Race Politics: Obama’s Rift With Black Community, Herman Cain Says Blacks “Brainwashed”

Posted on September 30, 2011. Filed under: Uncategorized | Tags: , , , , |

by Caren Z. Turner

For months critics within the black community have complained that President Obama, as the first black President, hasn’t done enough to focus on African-American issues such as disproportionately high unemployment. But this past weekend, at a gala dinner of the Congressional Black Caucus (CBC), President Obama fired back rather sharply against the criticism.

“I am going to press on for jobs,” he said in his speech at the dinner, and then went on to say, “I expect all of you to march with me and press on. Take off your bedroom slippers, put on your marching shoes. Shake it off. Stop complaining, stop grumbling, stop crying.”

Some prominent black leaders were stunned, among them Rep. Maxine Waters (D-CA), Princeton professor Cornel West, and PBS talk show host Tavis Smiley.

“How does he get away with saying this to black folk?” said Smiley. “The president of the United States ought to consider more wisely the words that he uses when talking to Black folk as compared to others.”

The core issue is the economy, and President Obama’s economic policies in particular. While joblessness is a critical issue in the country at present, it is worse in African-American communities where unemployment is nearing 17%. And fueling the criticism from black leaders is their disappointment – perhaps unfairly reached – in the President’s perceived failure as an African-American to bring greater relief to economic woes in the black community.

A CNN.com analysis encapsulated the issue this way:

Many political analysts sum up those “expectations run amok” this way: White voters heralded the election of a black president as a sign that long-standing racial gaps were closing, and they expected Obama to play a post-racial role; a president for everyone, who just happened to be black.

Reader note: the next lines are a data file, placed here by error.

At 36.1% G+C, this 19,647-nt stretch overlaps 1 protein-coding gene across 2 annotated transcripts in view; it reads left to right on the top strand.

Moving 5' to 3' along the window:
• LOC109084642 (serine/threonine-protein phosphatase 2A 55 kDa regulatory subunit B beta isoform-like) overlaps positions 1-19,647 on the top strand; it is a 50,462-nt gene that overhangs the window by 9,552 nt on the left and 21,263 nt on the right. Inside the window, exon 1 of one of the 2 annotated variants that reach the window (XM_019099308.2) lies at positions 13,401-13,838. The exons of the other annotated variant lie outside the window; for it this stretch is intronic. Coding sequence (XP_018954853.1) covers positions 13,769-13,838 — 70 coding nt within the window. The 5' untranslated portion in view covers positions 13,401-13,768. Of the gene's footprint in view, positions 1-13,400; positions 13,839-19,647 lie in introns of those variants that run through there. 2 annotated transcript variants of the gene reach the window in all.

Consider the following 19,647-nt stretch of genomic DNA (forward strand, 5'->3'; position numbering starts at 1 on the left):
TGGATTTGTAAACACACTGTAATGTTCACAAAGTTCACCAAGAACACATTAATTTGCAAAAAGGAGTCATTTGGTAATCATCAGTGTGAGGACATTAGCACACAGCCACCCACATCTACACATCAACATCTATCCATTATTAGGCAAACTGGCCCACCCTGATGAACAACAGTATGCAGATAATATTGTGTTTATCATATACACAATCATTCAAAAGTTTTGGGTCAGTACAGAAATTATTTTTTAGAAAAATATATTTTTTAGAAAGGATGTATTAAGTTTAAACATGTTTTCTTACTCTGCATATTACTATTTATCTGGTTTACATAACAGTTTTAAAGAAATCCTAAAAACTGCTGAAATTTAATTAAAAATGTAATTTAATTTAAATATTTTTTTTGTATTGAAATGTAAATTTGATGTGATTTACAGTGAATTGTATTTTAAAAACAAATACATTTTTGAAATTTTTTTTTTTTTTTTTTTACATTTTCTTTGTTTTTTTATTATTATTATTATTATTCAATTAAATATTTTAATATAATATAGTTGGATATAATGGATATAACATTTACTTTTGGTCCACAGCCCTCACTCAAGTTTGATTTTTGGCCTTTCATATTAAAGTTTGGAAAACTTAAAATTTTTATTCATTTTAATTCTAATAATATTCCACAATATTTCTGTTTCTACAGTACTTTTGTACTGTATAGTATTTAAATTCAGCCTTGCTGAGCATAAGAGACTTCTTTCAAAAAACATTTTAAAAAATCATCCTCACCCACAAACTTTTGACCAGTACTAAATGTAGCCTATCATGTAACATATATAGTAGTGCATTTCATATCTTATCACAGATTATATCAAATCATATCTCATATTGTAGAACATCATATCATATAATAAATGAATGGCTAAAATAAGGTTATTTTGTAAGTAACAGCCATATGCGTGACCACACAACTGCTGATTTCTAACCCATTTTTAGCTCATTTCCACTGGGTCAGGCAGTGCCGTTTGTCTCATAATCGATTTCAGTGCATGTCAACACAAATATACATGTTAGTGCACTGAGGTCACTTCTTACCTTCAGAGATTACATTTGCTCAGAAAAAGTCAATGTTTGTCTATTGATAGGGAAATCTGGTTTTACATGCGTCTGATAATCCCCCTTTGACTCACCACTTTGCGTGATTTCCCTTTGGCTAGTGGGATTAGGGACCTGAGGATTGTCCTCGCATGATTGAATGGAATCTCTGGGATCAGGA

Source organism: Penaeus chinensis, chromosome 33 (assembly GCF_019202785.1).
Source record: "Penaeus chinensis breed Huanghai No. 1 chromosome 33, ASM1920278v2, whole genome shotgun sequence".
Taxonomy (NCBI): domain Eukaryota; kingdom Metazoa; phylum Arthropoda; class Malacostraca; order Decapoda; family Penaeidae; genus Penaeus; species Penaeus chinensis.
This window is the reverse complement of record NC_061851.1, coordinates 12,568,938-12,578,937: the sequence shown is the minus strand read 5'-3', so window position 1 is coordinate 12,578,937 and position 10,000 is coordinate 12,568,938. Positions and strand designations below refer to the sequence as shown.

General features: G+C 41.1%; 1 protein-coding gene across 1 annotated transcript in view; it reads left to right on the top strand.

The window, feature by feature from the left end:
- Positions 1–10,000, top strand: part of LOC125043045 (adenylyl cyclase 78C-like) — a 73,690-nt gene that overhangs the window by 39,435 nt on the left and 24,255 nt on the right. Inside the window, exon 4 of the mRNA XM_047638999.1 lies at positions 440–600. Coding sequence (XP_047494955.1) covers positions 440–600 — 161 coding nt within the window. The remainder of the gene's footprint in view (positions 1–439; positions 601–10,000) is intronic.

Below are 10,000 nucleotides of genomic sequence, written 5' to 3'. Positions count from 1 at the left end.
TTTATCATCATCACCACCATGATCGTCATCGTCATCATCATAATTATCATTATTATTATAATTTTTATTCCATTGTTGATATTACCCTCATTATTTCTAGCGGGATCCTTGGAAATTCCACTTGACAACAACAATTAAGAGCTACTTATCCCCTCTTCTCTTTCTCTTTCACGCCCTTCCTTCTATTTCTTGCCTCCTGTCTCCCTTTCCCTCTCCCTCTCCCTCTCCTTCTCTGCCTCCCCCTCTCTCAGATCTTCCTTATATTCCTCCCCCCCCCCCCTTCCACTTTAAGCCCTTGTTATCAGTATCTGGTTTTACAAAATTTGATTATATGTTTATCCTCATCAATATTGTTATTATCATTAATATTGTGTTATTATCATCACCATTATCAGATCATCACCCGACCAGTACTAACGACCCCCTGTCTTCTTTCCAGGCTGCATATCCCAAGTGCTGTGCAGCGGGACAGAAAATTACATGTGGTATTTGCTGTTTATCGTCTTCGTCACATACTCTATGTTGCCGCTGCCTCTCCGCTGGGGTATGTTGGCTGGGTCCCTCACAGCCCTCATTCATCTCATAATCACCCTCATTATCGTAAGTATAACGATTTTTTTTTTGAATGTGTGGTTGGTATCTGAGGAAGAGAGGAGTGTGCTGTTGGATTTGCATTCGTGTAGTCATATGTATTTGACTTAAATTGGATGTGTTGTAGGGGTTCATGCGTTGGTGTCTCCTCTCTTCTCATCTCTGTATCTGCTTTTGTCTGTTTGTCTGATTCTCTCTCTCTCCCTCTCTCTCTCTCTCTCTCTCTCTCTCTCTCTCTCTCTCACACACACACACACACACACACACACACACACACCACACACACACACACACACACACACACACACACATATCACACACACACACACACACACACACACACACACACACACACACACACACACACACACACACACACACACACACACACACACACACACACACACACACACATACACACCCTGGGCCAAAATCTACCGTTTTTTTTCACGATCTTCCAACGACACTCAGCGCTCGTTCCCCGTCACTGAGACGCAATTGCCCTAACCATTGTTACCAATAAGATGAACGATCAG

Meanwhile, many African-American voters just as clearly saw his election as a great leap forward and hoped the presence of a black president in the Oval Office would bring a new level of understanding, acknowledgment, and relief for their community’s problems.

In a rare interview with Black Entertainment Television (BET) after the CBC gala speech, President Obama acknowledged that the 2012 election will be economy-driven, and that motivating black voters is critical. However, giving necessary place to balance, he also said that “America works when all of us are pulling together, and everybody is focused on making sure that every single person has opportunity.”

“And so when we put forward a program like, for example, the health care bill, our focus is people who don’t have health care,” Obama further said. “Now it turns out that the majority of folks who don’t have health care are also working families, and are disproportionately African-American and Latino, but that doesn’t mean that it’s only for them. There are a whole bunch of folks all across the country who need help. And we are going to help every single person who needs help.”

Some black critics feel that President Obama’s recent remarks only widened the rift that already exists between him and black voters, whose “strongly favorable” view of the President dropped from 86% to 58% in just five months, according to a recent Washington Post/ABC News poll.

But while African-American voters continue to support the President in spite of the rift, his problem may not be that black voters will vote for a Republican, but that they might not vote at all. It could prove costly to the President if the 2012 race is a tight one.